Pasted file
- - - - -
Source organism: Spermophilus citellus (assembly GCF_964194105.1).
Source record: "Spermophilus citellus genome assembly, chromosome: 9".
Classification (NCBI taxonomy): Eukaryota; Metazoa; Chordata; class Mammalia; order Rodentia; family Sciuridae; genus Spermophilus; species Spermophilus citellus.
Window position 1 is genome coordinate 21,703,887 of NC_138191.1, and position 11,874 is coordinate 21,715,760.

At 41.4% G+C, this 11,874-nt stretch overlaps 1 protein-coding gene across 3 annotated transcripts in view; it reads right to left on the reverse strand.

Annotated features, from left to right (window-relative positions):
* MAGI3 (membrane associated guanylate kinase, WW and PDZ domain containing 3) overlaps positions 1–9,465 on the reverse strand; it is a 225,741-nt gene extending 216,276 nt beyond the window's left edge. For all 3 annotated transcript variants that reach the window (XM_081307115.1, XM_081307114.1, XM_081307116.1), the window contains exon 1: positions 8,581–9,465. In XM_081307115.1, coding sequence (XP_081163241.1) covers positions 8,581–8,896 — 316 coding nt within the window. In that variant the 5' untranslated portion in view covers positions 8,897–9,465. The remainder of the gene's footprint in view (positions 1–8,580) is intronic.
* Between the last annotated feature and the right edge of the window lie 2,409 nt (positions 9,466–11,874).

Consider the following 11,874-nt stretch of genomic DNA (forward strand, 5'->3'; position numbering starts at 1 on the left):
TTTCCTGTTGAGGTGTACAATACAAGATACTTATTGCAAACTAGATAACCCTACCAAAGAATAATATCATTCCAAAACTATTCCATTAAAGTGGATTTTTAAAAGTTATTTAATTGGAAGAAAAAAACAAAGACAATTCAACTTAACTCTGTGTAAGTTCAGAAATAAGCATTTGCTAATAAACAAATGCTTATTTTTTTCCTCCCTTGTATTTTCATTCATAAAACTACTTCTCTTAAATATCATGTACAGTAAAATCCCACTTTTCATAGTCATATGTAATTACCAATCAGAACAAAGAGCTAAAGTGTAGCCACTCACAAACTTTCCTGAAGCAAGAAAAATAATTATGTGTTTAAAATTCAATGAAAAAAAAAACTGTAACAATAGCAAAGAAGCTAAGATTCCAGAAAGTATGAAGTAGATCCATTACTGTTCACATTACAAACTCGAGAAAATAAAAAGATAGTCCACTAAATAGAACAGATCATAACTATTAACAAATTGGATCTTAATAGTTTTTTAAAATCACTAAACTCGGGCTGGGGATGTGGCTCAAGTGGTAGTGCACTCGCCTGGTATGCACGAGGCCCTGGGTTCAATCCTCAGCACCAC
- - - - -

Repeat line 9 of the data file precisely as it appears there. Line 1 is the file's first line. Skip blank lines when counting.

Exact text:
Consider the following 11,874-nt stretch of genomic DNA (forward strand, 5'->3'; position numbering starts at 1 on the left):